FIELD OF THE INVENTION
This application claims the priority of U.S. Provisional Application No. 60/197,896, filed Apr. 17, 2000 which is herein incorporated by reference.
- BACKGROUND OF THE INVENTION
This invention relates to the field of packaging, and more particularly to a product container, support and/or packaging which is provided with capabilities to interface with computer systems and database systems to facilitate handling, tracking and control of packaged products.
- SUMMARY OF THE INVENTION
Currently, there often is a need to access a significant amount of MSDS (Material Safety Data Sheet) information associated with products as they move through their life cycles. There is a need to associate accurate and up to date MSDS information and product tracking information of various types with either a type of product or even with a specific individual item of that type. Data retrieval and association (tracking) of specific, correct types and items of product are often arduous, time consuming, error prone and sometimes impossible tasks with currently available systems.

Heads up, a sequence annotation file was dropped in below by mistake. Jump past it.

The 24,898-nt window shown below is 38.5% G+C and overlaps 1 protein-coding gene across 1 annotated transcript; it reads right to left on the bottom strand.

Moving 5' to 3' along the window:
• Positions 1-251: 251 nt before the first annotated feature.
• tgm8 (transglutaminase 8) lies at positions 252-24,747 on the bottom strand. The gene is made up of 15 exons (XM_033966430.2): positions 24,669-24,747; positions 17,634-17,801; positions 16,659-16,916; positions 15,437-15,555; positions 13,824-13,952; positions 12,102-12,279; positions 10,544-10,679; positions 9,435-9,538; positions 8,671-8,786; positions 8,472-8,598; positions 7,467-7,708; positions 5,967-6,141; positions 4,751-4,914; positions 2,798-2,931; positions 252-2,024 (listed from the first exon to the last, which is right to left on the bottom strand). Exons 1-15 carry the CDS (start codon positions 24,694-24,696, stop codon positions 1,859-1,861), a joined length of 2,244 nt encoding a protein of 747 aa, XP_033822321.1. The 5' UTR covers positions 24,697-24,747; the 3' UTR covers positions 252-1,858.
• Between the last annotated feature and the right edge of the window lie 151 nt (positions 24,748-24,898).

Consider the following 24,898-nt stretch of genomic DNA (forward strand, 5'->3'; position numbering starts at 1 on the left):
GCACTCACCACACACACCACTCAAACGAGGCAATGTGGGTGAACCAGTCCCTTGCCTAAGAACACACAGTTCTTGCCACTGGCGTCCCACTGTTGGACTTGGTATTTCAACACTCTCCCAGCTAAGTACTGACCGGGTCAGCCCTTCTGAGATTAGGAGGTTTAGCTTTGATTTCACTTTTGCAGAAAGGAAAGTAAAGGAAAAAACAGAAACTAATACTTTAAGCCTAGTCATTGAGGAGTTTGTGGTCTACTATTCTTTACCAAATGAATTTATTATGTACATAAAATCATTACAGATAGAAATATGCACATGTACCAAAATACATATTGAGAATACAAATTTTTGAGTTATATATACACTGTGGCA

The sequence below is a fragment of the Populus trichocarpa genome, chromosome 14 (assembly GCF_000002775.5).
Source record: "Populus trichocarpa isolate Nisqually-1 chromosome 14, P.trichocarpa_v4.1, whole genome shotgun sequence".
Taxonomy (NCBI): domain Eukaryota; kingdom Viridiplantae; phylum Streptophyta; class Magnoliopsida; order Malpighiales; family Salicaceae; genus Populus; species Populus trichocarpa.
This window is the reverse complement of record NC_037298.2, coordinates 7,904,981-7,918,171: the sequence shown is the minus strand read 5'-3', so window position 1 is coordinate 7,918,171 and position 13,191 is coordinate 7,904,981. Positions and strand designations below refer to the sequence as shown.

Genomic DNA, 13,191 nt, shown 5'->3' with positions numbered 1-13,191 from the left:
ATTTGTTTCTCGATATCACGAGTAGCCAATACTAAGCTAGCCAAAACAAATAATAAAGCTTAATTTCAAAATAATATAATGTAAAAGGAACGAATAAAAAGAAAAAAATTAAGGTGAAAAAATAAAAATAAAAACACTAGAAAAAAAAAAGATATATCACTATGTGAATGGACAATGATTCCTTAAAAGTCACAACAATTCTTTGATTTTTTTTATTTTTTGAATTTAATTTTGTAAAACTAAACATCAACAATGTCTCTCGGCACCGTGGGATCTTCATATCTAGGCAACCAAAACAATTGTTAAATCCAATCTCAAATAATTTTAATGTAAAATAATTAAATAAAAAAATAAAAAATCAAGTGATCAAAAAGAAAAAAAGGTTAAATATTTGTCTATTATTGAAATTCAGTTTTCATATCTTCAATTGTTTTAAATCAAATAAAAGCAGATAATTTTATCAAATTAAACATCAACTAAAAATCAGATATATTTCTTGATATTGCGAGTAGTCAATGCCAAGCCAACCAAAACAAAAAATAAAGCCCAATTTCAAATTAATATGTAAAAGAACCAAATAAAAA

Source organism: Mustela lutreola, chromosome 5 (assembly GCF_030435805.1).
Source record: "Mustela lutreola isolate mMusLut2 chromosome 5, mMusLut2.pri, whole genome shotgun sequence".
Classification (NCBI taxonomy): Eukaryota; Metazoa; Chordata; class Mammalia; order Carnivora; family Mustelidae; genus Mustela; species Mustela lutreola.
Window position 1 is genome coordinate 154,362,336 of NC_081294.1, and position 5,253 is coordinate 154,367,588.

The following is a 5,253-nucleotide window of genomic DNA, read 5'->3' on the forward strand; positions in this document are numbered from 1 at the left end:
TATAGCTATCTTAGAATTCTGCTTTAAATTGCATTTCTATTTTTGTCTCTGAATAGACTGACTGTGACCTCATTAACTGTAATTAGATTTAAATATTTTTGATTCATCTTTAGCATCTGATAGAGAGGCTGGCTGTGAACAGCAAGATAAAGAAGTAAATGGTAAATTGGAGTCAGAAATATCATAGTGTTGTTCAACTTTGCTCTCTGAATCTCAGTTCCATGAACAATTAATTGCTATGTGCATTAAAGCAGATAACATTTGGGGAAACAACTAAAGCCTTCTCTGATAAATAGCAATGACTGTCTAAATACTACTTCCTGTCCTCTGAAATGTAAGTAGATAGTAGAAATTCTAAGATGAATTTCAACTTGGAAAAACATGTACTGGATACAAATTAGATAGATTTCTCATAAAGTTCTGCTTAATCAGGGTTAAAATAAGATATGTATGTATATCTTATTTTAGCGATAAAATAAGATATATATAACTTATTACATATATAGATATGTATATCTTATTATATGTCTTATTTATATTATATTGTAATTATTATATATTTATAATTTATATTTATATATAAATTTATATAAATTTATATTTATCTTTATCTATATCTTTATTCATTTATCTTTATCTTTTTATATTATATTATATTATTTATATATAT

BRIEF DESCRIPTION OF THE DRAWING
The present invention relates to a system utilizing an RFID (Radio Frequency IDentification) tag, wherein the RFID tag provides one or more links, for example, either locally or via the Internet, to MSDS or other dynamic or fixed information databases for one or many products, including individual items of one or many particular types of products.
A more complete understanding of the present invention may be obtained from consideration of the following description in conjunction with the drawing in which:
FIG. 1 is a functional diagram of a system according to the present invention in which local and remotely stored product information is accessed;
FIG. 2 is a functional diagram of a system according to the invention in which locally stored product information is accessed, and
FIG. 3 is a functional diagram of a Radio Frequency Identification system employing the present invention.
Although the present invention is particularly well suited for tracking product movement and retrieving MSDS and product information, and will be so described, the present invention is equally well suited for use where accurate and up to date information of other types is to be associated with a particular product type or item.